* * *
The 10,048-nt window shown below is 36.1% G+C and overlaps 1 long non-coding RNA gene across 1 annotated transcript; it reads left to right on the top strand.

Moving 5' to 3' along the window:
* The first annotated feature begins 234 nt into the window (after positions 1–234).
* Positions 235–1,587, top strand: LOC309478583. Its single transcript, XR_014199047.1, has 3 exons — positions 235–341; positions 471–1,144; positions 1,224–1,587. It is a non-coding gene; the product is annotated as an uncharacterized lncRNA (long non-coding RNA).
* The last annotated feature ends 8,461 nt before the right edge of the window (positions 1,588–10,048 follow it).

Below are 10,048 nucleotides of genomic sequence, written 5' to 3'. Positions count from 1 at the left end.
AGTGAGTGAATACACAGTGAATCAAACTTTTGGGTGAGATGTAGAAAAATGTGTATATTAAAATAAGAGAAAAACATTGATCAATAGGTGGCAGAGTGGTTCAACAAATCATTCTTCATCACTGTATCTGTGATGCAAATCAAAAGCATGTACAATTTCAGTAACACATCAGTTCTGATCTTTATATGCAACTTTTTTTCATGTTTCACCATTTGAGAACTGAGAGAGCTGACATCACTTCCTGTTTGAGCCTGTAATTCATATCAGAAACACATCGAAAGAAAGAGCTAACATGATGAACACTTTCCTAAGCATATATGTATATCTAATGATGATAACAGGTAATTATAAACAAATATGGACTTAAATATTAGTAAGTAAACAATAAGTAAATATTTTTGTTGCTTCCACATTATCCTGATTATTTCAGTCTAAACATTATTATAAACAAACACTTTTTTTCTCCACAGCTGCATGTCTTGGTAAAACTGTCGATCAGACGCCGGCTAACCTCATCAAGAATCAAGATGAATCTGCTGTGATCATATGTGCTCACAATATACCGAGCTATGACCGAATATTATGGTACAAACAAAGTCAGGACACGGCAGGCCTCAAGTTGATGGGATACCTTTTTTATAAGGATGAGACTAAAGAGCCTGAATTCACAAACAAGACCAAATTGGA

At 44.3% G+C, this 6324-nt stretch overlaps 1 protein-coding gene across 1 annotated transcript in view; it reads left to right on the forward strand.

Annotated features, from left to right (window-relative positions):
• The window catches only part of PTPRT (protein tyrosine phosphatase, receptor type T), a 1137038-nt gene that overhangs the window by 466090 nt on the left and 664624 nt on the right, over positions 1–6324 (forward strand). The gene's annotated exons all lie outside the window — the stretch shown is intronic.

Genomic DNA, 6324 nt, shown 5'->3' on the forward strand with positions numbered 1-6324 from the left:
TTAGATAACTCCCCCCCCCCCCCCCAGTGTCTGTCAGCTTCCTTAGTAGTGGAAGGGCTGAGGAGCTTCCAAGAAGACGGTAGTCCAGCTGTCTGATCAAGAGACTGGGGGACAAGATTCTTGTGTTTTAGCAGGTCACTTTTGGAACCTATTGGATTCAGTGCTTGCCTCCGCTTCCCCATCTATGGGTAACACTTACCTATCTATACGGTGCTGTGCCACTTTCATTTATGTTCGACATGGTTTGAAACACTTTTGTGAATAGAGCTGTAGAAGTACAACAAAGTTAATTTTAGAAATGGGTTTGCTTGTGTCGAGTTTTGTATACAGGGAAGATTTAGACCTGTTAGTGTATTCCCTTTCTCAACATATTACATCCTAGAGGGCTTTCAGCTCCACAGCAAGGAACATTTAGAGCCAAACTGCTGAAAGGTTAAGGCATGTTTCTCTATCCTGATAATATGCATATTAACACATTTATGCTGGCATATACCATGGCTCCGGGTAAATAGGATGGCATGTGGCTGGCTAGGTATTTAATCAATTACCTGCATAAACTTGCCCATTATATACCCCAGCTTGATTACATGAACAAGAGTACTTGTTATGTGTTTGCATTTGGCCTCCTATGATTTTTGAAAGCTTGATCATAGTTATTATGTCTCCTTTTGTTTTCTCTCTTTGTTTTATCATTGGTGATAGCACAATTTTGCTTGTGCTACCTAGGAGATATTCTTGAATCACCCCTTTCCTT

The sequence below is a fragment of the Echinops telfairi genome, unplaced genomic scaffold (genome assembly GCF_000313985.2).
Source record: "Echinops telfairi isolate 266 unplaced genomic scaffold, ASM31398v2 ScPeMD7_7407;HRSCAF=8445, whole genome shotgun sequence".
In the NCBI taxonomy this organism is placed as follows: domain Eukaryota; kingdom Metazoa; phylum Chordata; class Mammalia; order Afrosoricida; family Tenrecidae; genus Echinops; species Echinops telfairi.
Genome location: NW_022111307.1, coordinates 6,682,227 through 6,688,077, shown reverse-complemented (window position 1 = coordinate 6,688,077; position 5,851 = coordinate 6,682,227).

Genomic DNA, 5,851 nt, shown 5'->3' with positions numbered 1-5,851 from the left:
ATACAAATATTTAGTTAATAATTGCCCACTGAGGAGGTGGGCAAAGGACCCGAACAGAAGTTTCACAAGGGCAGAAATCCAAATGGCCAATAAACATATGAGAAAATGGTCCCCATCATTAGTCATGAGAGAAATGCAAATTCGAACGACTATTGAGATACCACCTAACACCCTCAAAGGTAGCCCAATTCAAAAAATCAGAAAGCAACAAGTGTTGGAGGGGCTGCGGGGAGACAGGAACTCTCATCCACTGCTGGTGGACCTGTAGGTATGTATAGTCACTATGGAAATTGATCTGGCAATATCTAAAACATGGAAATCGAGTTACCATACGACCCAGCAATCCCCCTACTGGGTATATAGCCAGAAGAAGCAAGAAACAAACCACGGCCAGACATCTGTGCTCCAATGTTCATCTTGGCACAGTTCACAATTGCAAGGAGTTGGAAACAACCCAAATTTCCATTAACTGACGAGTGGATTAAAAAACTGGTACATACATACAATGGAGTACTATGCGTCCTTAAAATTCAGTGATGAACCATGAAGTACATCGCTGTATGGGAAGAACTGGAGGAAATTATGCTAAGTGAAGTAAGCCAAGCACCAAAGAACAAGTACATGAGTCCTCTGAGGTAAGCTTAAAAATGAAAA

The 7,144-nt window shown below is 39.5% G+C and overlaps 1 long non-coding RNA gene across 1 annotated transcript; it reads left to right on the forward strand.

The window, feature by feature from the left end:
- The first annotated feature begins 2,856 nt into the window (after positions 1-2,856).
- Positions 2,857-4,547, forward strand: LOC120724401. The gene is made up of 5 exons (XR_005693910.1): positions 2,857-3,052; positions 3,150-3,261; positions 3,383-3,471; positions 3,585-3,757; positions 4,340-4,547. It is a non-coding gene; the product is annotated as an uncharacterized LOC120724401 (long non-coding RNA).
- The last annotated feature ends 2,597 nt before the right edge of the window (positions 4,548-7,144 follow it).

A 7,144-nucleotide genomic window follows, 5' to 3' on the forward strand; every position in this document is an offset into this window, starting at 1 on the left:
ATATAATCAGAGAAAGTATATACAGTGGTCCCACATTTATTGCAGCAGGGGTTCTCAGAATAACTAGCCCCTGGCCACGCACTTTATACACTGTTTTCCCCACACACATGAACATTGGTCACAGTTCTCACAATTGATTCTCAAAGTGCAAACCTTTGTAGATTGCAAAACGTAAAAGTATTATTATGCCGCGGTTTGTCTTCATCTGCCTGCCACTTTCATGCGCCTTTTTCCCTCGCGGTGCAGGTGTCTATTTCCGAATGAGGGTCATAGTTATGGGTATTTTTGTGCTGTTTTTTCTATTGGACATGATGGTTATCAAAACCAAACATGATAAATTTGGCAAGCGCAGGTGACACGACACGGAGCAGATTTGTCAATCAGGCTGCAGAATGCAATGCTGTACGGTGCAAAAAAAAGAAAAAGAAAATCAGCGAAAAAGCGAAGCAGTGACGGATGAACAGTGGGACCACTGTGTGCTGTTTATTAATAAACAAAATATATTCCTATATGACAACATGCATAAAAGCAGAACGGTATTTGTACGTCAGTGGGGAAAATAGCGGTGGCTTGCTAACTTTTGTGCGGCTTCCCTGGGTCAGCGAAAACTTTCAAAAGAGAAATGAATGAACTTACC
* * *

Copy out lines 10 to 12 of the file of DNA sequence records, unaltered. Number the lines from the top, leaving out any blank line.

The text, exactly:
• The window catches only part of PTPRT (protein tyrosine phosphatase, receptor type T), a 1137038-nt gene that overhangs the window by 466090 nt on the left and 664624 nt on the right, over positions 1–6324 (forward strand). The gene's annotated exons all lie outside the window — the stretch shown is intronic.

Genomic DNA, 6324 nt, shown 5'->3' on the forward strand with positions numbered 1-6324 from the left:
TTAGATAACTCCCCCCCCCCCCCCCAGTGTCTGTCAGCTTCCTTAGTAGTGGAAGGGCTGAGGAGCTTCCAAGAAGACGGTAGTCCAGCTGTCTGATCAAGAGACTGGGGGACAAGATTCTTGTGTTTTAGCAGGTCACTTTTGGAACCTATTGGATTCAGTGCTTGCCTCCGCTTCCCCATCTATGGGTAACACTTACCTATCTATACGGTGCTGTGCCACTTTCATTTATGTTCGACATGGTTTGAAACACTTTTGTGAATAGAGCTGTAGAAGTACAACAAAGTTAATTTTAGAAATGGGTTTGCTTGTGTCGAGTTTTGTATACAGGGAAGATTTAGACCTGTTAGTGTATTCCCTTTCTCAACATATTACATCCTAGAGGGCTTTCAGCTCCACAGCAAGGAACATTTAGAGCCAAACTGCTGAAAGGTTAAGGCATGTTTCTCTATCCTGATAATATGCATATTAACACATTTATGCTGGCATATACCATGGCTCCGGGTAAATAGGATGGCATGTGGCTGGCTAGGTATTTAATCAATTACCTGCATAAACTTGCCCATTATATACCCCAGCTTGATTACATGAACAAGAGTACTTGTTATGTGTTTGCATTTGGCCTCCTATGATTTTTGAAAGCTTGATCATAGTTATTATGTCTCCTTTTGTTTTCTCTCTTTGTTTTATCATTGGTGATAGCACAATTTTGCTTGTGCTACCTAGGAGATATTCTTGAATCACCCCTTTCCTT